The idea of rule of law and the legal expropriation of land is used throughout the work. However that is not the ‘rule of law’ that protects the citizen but serves to control the citizen. Israel has consistently violated all international agreements on occupation, prisoner’s rights, and human rights, although they do on occasion pick out a single item that they can argue demonstrates their ability to abide by the law. A significant aspect of the occupation law that they do use is that an occupier should follow previous regimes of law in an occupied area and not introduce new laws.
For Israel that proved fruitful as the laws they used and continue to use were developed by other occupiers also seeking some form of population control to some degree - the Ottoman Empire and the British Empire, neither of which designed laws for the benefit of the indigenous population’s benefit if it contradicted their own needs for control and resources. Later, with Gaza under the non-democratic Egyptian government, and the West Bank under the non-democratic Jordanian government, both serving as compliant neighbours supported with U.S. funds, some of their laws were used for Israeli purposes as well. In short, when Gordon indicates that Israel acquires land through application of the law, it is not the law of human rights and citizen’s entitlement to their private property, it is rule of law created to control an occupied population.
Just as the occupying controls were densely applied, Gordon’s work is densely written. That density is well structured and makes it accessible to readers, lay and academics alike. To quote extensively from the work would be redundant (other than what I have presented above to provide the overall themes of the work). The material covers the original physical infrastructure and develops through the various ways and means that structure was used to control the population and separate it from the land.
The two most significant chapters – among a series of chapters in which all is significant – were the last two chapters on “Outsourcing the Occupation” and “The Separation Principle”.
Briefly, “Outsourcing the Occupation” discusses the Oslo Agreements and how they arose from the First Intifada and then created the conditions necessary for the Second Intifada. In brief, Oslo signified the failure of “normalization” and became the new means to gain control of the land, outsourcing the control of the population to the newly created Palestinian Authority. While seemingly successful at first, the “excesses and contradictions” built into the structure and modes of occupation created new conditions that developed a stronger armed resistance to occupation. The PA was eventually disempowered, while the control of land continued, mainly through the settlements and the variety of infrastructures supporting them (military zones, bypass roads, the wall).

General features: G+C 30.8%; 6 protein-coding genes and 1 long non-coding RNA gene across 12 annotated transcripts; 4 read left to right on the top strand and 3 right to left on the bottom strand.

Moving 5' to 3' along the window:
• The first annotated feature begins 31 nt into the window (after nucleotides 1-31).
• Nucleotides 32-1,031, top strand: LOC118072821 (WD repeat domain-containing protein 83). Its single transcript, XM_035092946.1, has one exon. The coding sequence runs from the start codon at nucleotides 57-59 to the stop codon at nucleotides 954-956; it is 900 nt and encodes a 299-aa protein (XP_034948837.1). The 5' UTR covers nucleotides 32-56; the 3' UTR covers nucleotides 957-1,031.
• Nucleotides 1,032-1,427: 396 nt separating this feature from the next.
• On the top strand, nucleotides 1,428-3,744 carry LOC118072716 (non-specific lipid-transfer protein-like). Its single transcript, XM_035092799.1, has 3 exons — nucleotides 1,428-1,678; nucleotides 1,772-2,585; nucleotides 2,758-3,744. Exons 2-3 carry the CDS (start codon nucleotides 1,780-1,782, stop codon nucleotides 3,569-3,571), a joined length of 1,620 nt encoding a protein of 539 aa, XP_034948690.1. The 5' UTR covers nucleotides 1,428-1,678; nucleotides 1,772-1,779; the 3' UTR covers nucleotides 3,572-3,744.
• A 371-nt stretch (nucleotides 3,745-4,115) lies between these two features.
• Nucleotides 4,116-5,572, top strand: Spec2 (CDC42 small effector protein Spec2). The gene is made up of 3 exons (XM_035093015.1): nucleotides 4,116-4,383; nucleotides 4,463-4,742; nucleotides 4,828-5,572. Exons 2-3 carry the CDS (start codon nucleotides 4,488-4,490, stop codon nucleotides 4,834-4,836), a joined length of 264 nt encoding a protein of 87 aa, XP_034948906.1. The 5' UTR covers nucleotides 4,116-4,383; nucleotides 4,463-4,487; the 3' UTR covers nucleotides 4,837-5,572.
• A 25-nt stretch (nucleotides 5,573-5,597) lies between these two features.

“The Separation Principle” discusses the end result of the change from a colonialist occupation seeking to normalize the population while owning the resources to that of a separation principle that ignores the population constrained within its greatly reduced cantons while extracting and possessing maximum benefit from the greater part of the occupied land.
The primary contradiction to all Israeli actions and policies is that of denying the unity of the people and the land, “the attempt to separate the people and their land.” Separation is not a withdrawal of power from the OT, “but is used to blur the fact that Israel has been reorganizing its power in the territories to continue its control over their resources…and should be understood as the continuation of the occupation by other means.” With that is Israel’s turn to overpowering violence and destruction on both the people and what little infrastructure they have left – “Israel has lost all interest in the Palestinian population as an object of control.” While both “normalcy and full blown catastrophe would signify the end of the occupation,” holding the OT on the “verge of catastrophe” would “uphold and preserve the occupation.”
If Israel maintains the distinction between the people and their land, numerous contradictions will continue to emerge; the Palestinians will accordingly resist Israeli control….without reuniting the Palestinian people and their land and offering them full sovereignty over the land…the cycle of violence will surely resume.
That primary contradiction has implications of course that extend beyond the borders of Israel into the political/corporate/military headquarters of the U.S. and into the physical boundaries and other occupied territories of Iraq, Afghanistan, and the threatened territories of Iran and Pakistan. Thus the Palestinian problem remains at the centre of Middle East policy in the U.S., as the U.S. fights for land and resources rationalized within the war on terror.
Gordon does not get into this extension of the topic and rightly so. He remains within his primary focus, within the primary contradiction, and leads the reader through an amazing array of physical, psychological and social controls within every detail of Palestinian society. Israel’s Occupation becomes a must read on my list; and my first question of anyone that wants to argue with any perspectives on Israel would be “Have you read this book yet?”
Jim Miles is a Canadian educator and a regular contributor/columnist of opinion pieces and book reviews for The Palestine Chronicle. Miles’ work is also presented globally through other alternative websites and news publications.